Sooner or later, many of Beaufort County’s residents and even some visitors will be brought to the one-story brick building on Old Shell Road in Port Royal.
The Beaufort County Coroner’s office is one of the last stops for an individual who has died. The new autopsy suite that opened this past September gives the residents of Beaufort and surrounding counties quicker answers as to the cause of a loved one’s death.
“Having the facility within the county reduces the amount of time it takes to get results for most cases,” said Joni Skipper, the county’s forensic pathologist.
The cases that go to the coroner for autopsy are unaccompanied deaths, individuals that have died suddenly, died unexpectedly or may have died violently by suicide, accident or homicide.
Not every individual brought to the coroner’s facility requires an autopsy, according to Skipper.
Those that are known to be a natural death, in which there is no suspicious sign of foul play, can be signed out by a physician who had been treating the individual prior to death.
“Our primary goal is to establish the cause and manner of death. But with every case, we want to rule out foul play,” Skipper said. “We want to make sure that no one did something to this person. And also, we’re getting families answers. I think that that’s why most of us do this job.”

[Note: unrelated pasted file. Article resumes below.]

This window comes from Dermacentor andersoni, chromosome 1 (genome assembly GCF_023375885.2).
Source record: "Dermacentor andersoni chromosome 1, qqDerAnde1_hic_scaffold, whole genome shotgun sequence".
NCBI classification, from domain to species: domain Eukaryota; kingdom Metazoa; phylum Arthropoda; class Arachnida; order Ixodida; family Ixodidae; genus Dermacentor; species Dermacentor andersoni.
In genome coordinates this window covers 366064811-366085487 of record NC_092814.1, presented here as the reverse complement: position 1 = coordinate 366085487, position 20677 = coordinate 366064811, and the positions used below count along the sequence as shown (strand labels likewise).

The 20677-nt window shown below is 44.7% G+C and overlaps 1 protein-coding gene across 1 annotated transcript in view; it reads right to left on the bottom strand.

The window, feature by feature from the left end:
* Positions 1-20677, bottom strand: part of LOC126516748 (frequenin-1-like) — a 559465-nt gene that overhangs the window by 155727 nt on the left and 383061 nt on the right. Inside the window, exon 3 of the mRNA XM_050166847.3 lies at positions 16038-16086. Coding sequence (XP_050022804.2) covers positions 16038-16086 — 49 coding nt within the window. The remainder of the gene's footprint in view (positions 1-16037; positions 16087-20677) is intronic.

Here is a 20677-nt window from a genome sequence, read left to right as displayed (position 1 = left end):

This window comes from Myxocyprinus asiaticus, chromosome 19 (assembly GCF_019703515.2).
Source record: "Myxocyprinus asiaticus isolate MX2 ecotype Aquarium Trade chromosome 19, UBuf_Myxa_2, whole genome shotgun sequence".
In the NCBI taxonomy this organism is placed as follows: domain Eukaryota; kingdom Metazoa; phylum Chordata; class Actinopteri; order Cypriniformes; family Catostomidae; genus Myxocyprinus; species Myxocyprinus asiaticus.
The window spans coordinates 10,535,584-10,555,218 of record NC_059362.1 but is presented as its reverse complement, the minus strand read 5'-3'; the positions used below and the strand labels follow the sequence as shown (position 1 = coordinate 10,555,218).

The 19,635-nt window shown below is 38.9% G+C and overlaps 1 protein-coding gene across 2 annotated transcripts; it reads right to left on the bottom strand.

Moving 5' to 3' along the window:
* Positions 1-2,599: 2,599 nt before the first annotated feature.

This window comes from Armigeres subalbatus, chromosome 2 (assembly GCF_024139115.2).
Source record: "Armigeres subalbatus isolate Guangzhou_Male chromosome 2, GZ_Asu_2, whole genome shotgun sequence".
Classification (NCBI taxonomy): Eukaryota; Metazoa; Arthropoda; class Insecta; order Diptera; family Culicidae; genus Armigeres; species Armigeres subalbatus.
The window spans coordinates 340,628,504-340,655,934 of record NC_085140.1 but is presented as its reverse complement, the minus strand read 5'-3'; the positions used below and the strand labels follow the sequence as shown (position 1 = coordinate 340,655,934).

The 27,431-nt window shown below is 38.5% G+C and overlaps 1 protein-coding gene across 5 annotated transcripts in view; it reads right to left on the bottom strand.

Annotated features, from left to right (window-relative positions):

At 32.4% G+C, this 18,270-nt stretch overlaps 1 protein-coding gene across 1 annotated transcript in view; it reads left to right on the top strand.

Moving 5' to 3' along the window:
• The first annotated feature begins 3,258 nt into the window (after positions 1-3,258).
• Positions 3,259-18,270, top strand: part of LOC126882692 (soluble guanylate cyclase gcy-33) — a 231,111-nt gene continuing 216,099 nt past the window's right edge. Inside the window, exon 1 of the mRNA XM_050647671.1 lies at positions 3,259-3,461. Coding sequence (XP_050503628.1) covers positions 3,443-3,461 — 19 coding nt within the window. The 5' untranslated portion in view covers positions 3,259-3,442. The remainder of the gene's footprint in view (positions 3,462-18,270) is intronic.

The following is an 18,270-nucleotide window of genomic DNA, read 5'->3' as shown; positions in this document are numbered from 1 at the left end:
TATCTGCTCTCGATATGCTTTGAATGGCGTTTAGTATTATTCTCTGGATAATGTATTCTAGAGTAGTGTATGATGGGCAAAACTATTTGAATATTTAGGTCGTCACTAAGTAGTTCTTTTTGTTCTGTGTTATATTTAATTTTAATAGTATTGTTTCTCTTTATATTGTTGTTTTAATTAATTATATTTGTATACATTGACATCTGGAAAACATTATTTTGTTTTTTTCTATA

Prior to opening the new facility, those who required an autopsy had to be transported to the Medical University of South Carolina in Charleston. It could take four or five days from the date of death to schedule the procedure.
Results can take up to 12 weeks, leaving family questions lingering, and perhaps delaying critical clues that law enforcement needs to help solve a case. According to the press release sent out when county council approved the Forensic Pathology Department along with the FY23 budget, “The addition of this department will cut down the waiting process to 24-36 hours for the autopsy and provide answers on the cause of death in 48 hours, barring the need for tissue or toxicology-related specimen processing.”
A primary benefit to having the service available within the county is that, in most cases, Skipper and her team can get an exam done fairly quickly, she said, “and have the body ready for release to the family that day.
MUSC is still a backup for the county coroner in the event someone is unavailable, or there are so many cases that the department can’t get to them in a timely manner.
“The odds are if that’s the case, then MUSC is going to be behind, as well, because they serve so many counties in the state. But I think already we’ve seen that we’ve made a difference here,” Skipper said.
In addition to saving time, the proximity of the facility will save the county taxpayers $42,525 per year. Law enforcement agencies will save money because officers will no longer be required to travel to Charleston to observe autopsies or collect items used for evidence. Beaufort County averages 190 autopsies a year. It’s also expected that adjacent counties will be paying to use the Beaufort services about 50 times, according to the county.